- The Washington Times - Wednesday, March 11, 2020

Local officials struggled again Wednesday to get ahead of the rolling coronavirus crisis, with new cases reported, schools, entertainment venues and other groups curtailing or canceling activities, and the fate of the District’s signature Cherry Blossom Festival now in serious question.

D.C. Mayor Muriel Bowser Wednesday officially declared a public health emergency in the District as the city’s confirmed cases of COVID-19 reached 10. The administrative action will give her the authority to request federal disaster assistance, mandate quarantine measures, implement a curfew and target price gouging.

The District’s St. Patrick’s Day Parade will be postponed, and this weekend’s Rock ‘N’ Roll Marathon, which winds through the city’s streets, was called off. On Capitol Hill, the tours popular with visiting tourists have been suspended, while the Episcopal Diocese said it was suspending worship services at the Washington National Cathedral and other churches in the Washington area for at least two weeks.

Mayor Bowser said that city officials will re-evaluate the fate of the Cherry Blossom Festival after March 31, but a number of subsidiary events — including the popular kite festival — have been scrubbed.

“The health and safety of the performers, guests, volunteers and festival staff is our priority,” said festival President and CEO Diana Mayhew in a statement. “We have been working closely with the city government, WHO and [the Centers for Disease Control and Prevention] as well as our partners to determine the best course of action.”

The University of Virginia, Gallaudet University, Georgetown University and George Washington University, joined American University and University System of Maryland, in suspending all in-person classes and urging students to go home.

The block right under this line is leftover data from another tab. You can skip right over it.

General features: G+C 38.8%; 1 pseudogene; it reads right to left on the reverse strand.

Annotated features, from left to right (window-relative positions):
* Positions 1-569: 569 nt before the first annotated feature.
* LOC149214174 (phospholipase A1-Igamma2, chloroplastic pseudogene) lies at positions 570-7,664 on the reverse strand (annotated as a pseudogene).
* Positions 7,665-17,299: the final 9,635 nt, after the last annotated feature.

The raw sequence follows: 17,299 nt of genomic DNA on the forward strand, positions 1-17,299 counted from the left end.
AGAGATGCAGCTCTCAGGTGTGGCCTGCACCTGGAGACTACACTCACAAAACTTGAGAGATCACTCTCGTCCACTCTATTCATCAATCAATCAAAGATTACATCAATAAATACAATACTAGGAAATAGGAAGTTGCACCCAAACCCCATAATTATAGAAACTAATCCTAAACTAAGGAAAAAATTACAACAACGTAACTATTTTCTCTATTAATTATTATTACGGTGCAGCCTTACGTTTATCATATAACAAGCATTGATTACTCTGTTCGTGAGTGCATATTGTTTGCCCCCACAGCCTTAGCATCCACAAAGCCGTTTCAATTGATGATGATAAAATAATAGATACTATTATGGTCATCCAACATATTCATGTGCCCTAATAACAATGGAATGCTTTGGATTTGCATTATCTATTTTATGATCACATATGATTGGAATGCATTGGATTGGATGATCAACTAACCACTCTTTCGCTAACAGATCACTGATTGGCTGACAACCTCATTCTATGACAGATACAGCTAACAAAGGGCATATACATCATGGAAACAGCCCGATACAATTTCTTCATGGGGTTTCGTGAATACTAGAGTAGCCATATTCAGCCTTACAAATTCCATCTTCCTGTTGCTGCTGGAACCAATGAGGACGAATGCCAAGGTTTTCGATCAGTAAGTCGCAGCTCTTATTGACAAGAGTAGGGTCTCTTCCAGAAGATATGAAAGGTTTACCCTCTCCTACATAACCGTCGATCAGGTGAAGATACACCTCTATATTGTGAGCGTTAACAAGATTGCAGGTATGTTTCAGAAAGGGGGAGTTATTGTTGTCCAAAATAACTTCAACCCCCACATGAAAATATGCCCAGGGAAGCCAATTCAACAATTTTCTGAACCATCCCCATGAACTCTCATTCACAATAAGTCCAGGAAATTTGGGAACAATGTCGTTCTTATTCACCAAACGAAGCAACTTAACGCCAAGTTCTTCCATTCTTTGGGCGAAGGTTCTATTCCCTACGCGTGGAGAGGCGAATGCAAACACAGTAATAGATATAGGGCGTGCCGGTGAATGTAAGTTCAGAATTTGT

In Virginia, Gov. Ralph Northam announced that the Commonwealth now has a total of nine positive cases of the COVID-19. Mr. Northam said he is not yet prepared to enact a state of emergency, which he called an administrative tool, but was ready to do so if necessary.

State officials said the preparations include planning for remote work options for state employees and “distance learning” options for schools. Nursing homes are also being urged to rethink their visitor screening and patient monitoring policies, the Associated Press reported.

“We are planning for every scenario and ensuring that our government agencies, our schools, our hospitals and our Commonwealth are prepared thoroughly and able to respond quickly,” said Mr. Northam, who is himself a medical doctor.

Maryland Gov. Larry Hogan announced that a Montana resident living in Anne Arundel County tested positive for COVID-19. However, the state’s count of confirmed cases is still at eight because the Anne Arundel case is technically a part of Montana’s count.

Mr. Hogan unveiled a number of new precautionary steps, including a special enrollment period for health insurance, restrictions on prison visits, and preliminary steps that could change the state’s scheduled April 28 primary to a mail-in ballot.

D.C. Council Chairman Phil Mendelson, at-large Democrat, said this week the council will meet soon to ensure that Mayor Bowser has “all the authority she needs to go forward.”

The city’s Department of Health recommended Wednesday canceling or postponing mass gatherings of over 1,000 people through March 31, but the Washington Wizards and Washington Capitals will continue with their game schedules as planned.

Bookers for the Anthem, the Lincoln Theater and the 9:30 Club called off performances last night in response to the city’s appeal, and said shows would only begin again April 1.

Events D.C. will suspend its operations on Friday through March 31, after two more individuals who attended the American Israel Public Affairs Committee conference at the city’s convention center tested positive for coronavirus.

The District’s public school system said it was moving up a professional development day originally scheduled on March 20 to Monday to give teachers time to make accommodations for the possibility of online classes. School Chancellor Lewis Ferebee said they are preparing to provide healthy meals to families who might need them should there be more permanent closures in the future.

• Sophie Kaplan can be reached at skaplan@washingtontimes.com.

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